Monday, January 28
Linda Trigg's time as CEO of Winnipeg Child and Family Services sounds rather unsatisfactory.
Trigg was at the helm of the agency for most of the time Phoenix Sinclair was moving through its system. It was also the same period the great tectonic shifts of devolution rumbled through Manitoba's child welfare system.
Devolution was all about transferring services to more culturally appropriate agencies.
In 2003, the process really gathered steam as Manitoba's child-welfare agencies split family services into four new authorities: one each for aboriginal children in northern and southern areas of the province, one for Métis children, and a general authority for all others.
The change was aimed at creating a system in which First Nations people control the delivery of their own family services. The intention was to help more kids remain with their families.
It was a massive undertaking involving hundreds of staff and thousands of files.
For the social workers in the system, devolution meant a period of prolonged uncertainty.
Over the last few months, we have heard workers testify about not knowing if they would have a job at the end of the process, about increased stress, and about workload logjams as bundles of files were being prepared to be shipped off to new agencies.
Now we are hearing that it was no joy ride for those at the top, either.
Linda Trigg outlined her frustrations with the agency in the early
2000s. She spoke of an alarming lack of training and experience among
staff in both front-line and supervisory roles.
Devolution, we learned, prevented Trigg from improving training among staff.
It happened when lawyer Jeff Gindin asked, "Is there anything specific that you would have liked to see happen right away, but for the fact devolution is coming, so let's wait a little longer before we do it?"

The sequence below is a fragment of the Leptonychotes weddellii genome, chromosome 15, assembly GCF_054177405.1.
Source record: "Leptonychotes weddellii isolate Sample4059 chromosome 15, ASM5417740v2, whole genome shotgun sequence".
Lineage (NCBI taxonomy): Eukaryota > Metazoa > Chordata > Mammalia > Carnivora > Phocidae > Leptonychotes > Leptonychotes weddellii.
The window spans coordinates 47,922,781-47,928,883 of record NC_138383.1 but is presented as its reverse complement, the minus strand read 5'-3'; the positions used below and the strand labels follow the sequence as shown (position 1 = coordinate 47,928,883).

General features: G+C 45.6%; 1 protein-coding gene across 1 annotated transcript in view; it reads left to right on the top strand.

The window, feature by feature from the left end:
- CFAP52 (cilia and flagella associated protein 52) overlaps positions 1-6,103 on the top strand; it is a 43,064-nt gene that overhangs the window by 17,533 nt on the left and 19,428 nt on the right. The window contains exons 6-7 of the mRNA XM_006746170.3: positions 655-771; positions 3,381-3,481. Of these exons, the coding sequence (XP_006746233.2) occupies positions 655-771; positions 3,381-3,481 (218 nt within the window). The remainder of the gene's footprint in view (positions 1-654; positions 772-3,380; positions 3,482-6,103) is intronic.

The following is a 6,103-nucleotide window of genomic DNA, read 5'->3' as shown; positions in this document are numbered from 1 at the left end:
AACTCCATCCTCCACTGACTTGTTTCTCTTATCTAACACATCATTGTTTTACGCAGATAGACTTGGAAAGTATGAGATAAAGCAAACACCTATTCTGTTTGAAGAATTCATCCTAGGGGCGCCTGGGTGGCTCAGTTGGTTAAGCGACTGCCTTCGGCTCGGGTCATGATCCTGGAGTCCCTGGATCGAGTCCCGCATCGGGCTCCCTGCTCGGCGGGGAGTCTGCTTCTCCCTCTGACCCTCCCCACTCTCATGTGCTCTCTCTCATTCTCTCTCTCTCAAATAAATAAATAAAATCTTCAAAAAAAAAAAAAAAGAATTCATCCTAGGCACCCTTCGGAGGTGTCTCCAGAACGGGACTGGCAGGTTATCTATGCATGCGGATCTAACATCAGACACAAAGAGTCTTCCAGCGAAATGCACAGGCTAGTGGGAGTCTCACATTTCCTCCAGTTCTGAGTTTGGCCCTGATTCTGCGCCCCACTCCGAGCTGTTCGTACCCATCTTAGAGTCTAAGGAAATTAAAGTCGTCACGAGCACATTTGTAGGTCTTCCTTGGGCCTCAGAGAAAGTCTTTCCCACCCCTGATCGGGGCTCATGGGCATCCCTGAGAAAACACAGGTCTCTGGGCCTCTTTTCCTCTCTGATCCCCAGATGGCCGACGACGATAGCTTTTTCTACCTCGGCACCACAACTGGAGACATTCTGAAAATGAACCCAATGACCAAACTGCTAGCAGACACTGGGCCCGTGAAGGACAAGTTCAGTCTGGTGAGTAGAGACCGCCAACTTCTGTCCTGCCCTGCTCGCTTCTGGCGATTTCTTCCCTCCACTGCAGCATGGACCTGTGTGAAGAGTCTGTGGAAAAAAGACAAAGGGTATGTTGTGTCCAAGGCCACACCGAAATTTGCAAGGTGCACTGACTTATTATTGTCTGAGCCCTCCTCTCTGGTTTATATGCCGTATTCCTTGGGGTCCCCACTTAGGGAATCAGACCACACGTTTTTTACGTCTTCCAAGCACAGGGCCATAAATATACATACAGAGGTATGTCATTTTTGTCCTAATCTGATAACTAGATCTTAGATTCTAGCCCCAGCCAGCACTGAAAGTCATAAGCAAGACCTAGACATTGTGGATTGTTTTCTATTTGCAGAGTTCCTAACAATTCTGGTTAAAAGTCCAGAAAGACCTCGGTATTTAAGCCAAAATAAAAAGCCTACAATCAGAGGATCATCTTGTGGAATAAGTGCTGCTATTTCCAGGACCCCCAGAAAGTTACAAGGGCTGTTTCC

Trigg's simple reply: "I would have liked to have seen more training."
Trigg testified about shockingly high turnover rates: 100 per cent in some units.
She also told the inquiry she was asked to keep positions vacant as the system made its glacial shift to the new "devolved" reality. That compounded the workload issues.
In an attempt to soothe the jangled nerves of the workforce, Trigg sent out a letter urging supervisors to reward creativity in the workplace.
She tried to assure workers that if mistakes were made, the agency would be behind the workers and support them with training or whatever might be needed.
Today, she told the inquiry it was greeted with deeply-entrenched cynicism.
There were also serious budgetary shortfalls. The province gave Trigg $77 million to run CFS in 2002-2003.
Trigg told commission counsel Sherri Walsh it wasn't enough:
Trigg: Let's put it this way: we ran a deficit.
Walsh: The entire time you were there?
Trigg: The entire time I was there, there was a deficit.
Walsh: Did you inherit a deficit?
Walsh: Is that a problem, running a deficit?
Trigg: Well, government was unhappy about it, let's put it that way. But they did cover the deficit year after year.
Trigg: There were probably lots of things that I wanted to accomplish, but time and money wouldn't allow them to happen.
With CBC's Katie Nicholson where an inquiry is trying to figure out how a little girl fell through the cracks.